Buddhist Response

Wonder and the Will to Care and Buddhism  - Gillian Coote 2003

Without wonder we won’t have the will to care for our fellow sentient beings, for the complexities of this earth. Certainly, sustainable effort won’t come from despair, guilt or anger. These are short-term and reactive responses and people who try and change the world from these emotional bases inevitably suffer burn-out. But I think wonder too, runs out, gets stale, no matter how many inspirational posters of tranquil forests we put up in our sitting rooms, no matter how many beautiful wildlife documentaries we watch. It fizzles out unless we have a practice of coming home to who we really are, moment by moment.

We need the patience, compassion and humility that arises when we see ourselves as cells in this vast web of the universe, when we understand that one simple act of healing is never lost. After all, where can it go? Here is short poem by Zen Roshi Robert Aitken:

Watching the spider at work

I vow with all beings

To cherish the web of the universe

Touch one point and everything moves.

The web of the universe. There is a beautiful metaphor for this, the Net of Indra, a metaphor going back thousands of years. In this vast net, there is a drop of dew at each junction of the net, and in this dewdrop, everything is reflected. A more modern metaphor would be the hologram, where each tiny segment contains the whole. And since the l920’s, when biologists gradually discerned that the flow between things – their relationships – were what mattered – systems theory has added scientific confirmation to this fact of interdependence. We belatedly discover that indeed we all partake of one another. That indeed what is done to one part of the earth system affects everywhere else. This is one of the central teachings of the Buddha – paticca samuppada, or dependent co-arising.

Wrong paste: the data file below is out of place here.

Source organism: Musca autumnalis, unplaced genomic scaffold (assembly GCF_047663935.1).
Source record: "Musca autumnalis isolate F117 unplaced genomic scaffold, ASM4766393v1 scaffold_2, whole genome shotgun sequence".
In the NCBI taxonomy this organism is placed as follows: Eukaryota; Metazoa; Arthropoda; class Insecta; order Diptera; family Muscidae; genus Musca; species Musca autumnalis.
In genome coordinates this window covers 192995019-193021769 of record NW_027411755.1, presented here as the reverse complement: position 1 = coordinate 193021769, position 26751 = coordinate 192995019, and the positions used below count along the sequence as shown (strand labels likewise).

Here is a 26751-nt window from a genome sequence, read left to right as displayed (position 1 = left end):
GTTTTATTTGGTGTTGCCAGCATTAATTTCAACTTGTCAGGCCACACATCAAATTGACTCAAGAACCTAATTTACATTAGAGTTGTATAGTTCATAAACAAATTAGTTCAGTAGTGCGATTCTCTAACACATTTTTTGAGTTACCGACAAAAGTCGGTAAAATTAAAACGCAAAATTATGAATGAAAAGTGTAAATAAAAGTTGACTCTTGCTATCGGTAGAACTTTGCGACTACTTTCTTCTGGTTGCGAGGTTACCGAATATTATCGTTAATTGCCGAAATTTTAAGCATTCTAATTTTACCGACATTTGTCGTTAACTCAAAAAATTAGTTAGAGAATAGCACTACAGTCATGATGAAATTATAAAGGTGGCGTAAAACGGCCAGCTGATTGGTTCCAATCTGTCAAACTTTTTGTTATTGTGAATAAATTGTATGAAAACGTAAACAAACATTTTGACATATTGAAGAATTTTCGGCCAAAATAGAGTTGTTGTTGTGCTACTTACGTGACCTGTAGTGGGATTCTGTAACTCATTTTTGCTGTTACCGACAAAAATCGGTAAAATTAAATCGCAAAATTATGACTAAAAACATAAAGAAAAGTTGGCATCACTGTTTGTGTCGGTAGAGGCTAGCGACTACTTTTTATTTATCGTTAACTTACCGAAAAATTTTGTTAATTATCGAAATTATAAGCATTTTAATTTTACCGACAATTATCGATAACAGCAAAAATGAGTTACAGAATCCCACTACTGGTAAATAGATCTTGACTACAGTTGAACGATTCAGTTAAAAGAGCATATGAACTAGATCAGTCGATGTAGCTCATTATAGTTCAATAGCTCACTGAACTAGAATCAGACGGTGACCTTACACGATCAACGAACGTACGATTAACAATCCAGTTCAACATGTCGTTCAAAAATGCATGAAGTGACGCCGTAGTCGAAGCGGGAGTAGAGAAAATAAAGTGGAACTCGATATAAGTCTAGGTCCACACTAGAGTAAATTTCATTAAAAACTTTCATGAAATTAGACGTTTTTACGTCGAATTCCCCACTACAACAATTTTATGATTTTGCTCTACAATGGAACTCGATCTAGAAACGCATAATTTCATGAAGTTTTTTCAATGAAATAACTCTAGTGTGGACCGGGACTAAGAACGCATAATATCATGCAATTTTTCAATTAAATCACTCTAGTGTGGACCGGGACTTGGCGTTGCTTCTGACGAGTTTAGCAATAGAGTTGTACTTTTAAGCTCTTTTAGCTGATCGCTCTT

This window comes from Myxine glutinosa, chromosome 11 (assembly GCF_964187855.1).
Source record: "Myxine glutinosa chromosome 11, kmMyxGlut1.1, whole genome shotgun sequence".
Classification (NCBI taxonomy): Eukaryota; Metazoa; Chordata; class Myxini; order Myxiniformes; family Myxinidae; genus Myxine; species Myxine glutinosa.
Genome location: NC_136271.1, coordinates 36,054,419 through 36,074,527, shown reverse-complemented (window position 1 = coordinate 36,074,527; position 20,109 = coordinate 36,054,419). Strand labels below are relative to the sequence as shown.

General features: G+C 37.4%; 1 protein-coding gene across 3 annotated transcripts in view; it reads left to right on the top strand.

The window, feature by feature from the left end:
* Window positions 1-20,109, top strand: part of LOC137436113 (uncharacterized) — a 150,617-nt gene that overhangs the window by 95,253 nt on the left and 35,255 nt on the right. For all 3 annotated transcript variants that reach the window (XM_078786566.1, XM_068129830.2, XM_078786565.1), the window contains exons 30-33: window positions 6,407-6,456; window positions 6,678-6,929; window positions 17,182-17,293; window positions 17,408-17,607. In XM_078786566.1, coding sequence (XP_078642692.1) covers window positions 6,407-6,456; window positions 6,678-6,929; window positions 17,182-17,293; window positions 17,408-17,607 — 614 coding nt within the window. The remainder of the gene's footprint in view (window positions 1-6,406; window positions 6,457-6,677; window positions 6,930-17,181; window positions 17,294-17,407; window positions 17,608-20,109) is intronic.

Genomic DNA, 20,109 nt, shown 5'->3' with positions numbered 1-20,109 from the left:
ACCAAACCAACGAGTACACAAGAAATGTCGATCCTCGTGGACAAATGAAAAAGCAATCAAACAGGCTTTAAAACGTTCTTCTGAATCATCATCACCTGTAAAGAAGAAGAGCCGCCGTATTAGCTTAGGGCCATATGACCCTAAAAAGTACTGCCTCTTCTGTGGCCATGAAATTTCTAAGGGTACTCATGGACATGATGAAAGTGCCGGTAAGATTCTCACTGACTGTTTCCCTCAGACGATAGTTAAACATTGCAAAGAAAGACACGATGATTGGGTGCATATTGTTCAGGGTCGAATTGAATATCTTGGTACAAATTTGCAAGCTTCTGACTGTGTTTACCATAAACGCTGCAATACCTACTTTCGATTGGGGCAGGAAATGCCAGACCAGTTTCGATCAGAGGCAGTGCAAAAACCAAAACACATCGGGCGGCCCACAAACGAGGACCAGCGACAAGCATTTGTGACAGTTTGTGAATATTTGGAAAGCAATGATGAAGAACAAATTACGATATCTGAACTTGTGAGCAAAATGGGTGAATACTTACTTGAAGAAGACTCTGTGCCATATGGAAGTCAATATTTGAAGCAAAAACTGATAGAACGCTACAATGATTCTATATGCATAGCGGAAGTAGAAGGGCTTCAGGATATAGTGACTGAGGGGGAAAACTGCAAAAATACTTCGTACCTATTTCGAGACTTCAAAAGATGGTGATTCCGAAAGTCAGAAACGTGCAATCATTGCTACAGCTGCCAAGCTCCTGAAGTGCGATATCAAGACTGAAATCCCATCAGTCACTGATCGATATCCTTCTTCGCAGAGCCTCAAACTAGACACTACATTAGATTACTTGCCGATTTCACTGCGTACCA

When you transfer this way of thinking and being, you take the logical step of moving beyond anthropocentrism – that man is at the apex of the pyramid and is in charge of everything else. We are certainly an opportunistic species whose needs are currently wreaking enormous havoc on other life forms. But as we do this, we ourselves become diminished. We become increasingly cut off from our home in the physical world. We are not brains on the end of a stick, but an organic, integral part of the web of life.

John Seed, an Australian who works tirelessly to save rainforests round the world says ‘every breath of air we take connects us to the entire life of the planet, the atmosphere. I am part of the water cycle. The sun lifts the water up into the atmosphere and then it comes down, lubricating and giving life to everything. 80% to 90% of what I am is just this water. Everything about our society is based on this idea of ourselves as specially created apart from the rest of nature. As long as we think of ‘the environment’, we are objectifying it and turning it into something over there and separate from ourselves. We humans spent 125 million of the last 130 million years evolving within the forest, and our cells and psyche are infused with the intelligence of the forest. But our whole life is conditioned by an economic system based upon the principle that the earth has no value until human labour is added to it. We think we are the miracle, and we’ve refused to recognise the miracle of the dirt – the earth – which composes us.”